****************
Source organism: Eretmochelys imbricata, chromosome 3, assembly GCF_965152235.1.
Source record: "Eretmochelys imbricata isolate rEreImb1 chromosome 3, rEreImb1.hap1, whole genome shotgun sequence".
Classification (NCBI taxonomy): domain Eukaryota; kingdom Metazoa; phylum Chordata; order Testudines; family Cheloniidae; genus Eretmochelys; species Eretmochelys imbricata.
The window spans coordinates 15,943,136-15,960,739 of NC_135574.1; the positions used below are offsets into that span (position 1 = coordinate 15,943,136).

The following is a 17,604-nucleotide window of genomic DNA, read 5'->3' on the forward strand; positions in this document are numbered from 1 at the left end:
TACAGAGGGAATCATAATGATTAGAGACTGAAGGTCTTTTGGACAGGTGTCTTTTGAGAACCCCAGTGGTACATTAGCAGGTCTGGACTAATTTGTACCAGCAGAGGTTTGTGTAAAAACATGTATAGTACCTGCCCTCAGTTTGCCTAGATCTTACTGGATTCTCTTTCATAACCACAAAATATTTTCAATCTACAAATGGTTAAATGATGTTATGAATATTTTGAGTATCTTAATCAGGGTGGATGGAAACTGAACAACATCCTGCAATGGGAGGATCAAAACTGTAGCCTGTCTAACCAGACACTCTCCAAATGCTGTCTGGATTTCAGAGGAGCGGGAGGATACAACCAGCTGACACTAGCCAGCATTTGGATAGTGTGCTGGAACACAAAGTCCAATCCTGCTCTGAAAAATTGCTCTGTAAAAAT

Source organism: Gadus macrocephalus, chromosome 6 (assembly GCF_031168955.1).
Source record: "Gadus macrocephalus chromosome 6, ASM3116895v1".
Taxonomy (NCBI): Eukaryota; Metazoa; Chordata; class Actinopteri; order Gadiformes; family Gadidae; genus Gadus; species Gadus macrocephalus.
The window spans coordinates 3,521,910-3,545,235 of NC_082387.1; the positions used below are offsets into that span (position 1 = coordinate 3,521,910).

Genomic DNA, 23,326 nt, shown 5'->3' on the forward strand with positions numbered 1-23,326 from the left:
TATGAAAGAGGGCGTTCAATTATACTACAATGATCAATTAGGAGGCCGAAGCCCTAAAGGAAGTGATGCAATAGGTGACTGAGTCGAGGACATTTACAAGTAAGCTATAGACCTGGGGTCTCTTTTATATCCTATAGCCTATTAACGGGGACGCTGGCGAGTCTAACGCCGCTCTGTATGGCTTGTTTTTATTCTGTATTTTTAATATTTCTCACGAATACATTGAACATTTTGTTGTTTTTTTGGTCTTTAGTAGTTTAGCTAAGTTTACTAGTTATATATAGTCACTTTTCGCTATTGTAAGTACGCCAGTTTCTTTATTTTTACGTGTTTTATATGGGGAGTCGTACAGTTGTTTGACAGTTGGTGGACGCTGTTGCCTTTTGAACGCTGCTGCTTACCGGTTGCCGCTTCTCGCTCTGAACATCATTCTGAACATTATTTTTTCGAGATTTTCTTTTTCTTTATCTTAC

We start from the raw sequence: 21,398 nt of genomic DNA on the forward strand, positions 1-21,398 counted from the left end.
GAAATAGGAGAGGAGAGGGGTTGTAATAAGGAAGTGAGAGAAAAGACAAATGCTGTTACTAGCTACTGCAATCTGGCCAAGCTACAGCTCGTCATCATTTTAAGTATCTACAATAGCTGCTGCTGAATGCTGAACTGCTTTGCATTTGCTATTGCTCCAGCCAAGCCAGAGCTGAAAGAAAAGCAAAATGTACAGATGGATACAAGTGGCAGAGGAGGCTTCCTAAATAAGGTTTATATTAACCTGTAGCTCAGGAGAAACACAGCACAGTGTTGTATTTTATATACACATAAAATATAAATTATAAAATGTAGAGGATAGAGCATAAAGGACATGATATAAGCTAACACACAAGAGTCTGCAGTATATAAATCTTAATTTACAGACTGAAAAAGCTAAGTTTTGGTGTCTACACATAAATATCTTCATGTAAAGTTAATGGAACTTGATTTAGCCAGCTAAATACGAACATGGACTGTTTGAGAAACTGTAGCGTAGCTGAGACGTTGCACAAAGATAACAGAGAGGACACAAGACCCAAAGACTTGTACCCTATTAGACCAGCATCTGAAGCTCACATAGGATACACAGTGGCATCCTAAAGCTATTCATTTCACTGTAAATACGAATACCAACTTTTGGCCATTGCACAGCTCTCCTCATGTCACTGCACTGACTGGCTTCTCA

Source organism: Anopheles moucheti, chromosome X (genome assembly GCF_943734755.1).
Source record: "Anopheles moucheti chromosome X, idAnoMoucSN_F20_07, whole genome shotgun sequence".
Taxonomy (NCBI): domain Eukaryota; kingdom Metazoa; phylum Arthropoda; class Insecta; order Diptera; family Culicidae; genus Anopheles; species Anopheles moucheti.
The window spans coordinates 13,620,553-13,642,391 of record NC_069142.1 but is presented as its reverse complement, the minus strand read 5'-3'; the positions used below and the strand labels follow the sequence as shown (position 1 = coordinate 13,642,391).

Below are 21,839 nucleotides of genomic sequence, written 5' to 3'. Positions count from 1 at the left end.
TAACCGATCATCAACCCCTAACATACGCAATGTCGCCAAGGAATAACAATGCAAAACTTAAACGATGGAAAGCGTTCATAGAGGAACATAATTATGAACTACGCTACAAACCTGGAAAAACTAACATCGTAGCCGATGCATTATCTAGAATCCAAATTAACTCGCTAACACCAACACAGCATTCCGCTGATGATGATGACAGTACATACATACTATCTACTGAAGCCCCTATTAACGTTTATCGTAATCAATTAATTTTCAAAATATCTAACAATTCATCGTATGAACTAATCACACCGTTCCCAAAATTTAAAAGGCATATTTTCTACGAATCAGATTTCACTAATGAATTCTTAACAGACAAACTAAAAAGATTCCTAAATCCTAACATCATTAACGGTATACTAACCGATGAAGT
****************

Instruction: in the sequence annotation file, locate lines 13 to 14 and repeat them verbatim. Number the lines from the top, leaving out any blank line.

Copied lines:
We start from the raw sequence: 21,398 nt of genomic DNA on the forward strand, positions 1-21,398 counted from the left end.
GAAATAGGAGAGGAGAGGGGTTGTAATAAGGAAGTGAGAGAAAAGACAAATGCTGTTACTAGCTACTGCAATCTGGCCAAGCTACAGCTCGTCATCATTTTAAGTATCTACAATAGCTGCTGCTGAATGCTGAACTGCTTTGCATTTGCTATTGCTCCAGCCAAGCCAGAGCTGAAAGAAAAGCAAAATGTACAGATGGATACAAGTGGCAGAGGAGGCTTCCTAAATAAGGTTTATATTAACCTGTAGCTCAGGAGAAACACAGCACAGTGTTGTATTTTATATACACATAAAATATAAATTATAAAATGTAGAGGATAGAGCATAAAGGACATGATATAAGCTAACACACAAGAGTCTGCAGTATATAAATCTTAATTTACAGACTGAAAAAGCTAAGTTTTGGTGTCTACACATAAATATCTTCATGTAAAGTTAATGGAACTTGATTTAGCCAGCTAAATACGAACATGGACTGTTTGAGAAACTGTAGCGTAGCTGAGACGTTGCACAAAGATAACAGAGAGGACACAAGACCCAAAGACTTGTACCCTATTAGACCAGCATCTGAAGCTCACATAGGATACACAGTGGCATCCTAAAGCTATTCATTTCACTGTAAATACGAATACCAACTTTTGGCCATTGCACAGCTCTCCTCATGTCACTGCACTGACTGGCTTCTCA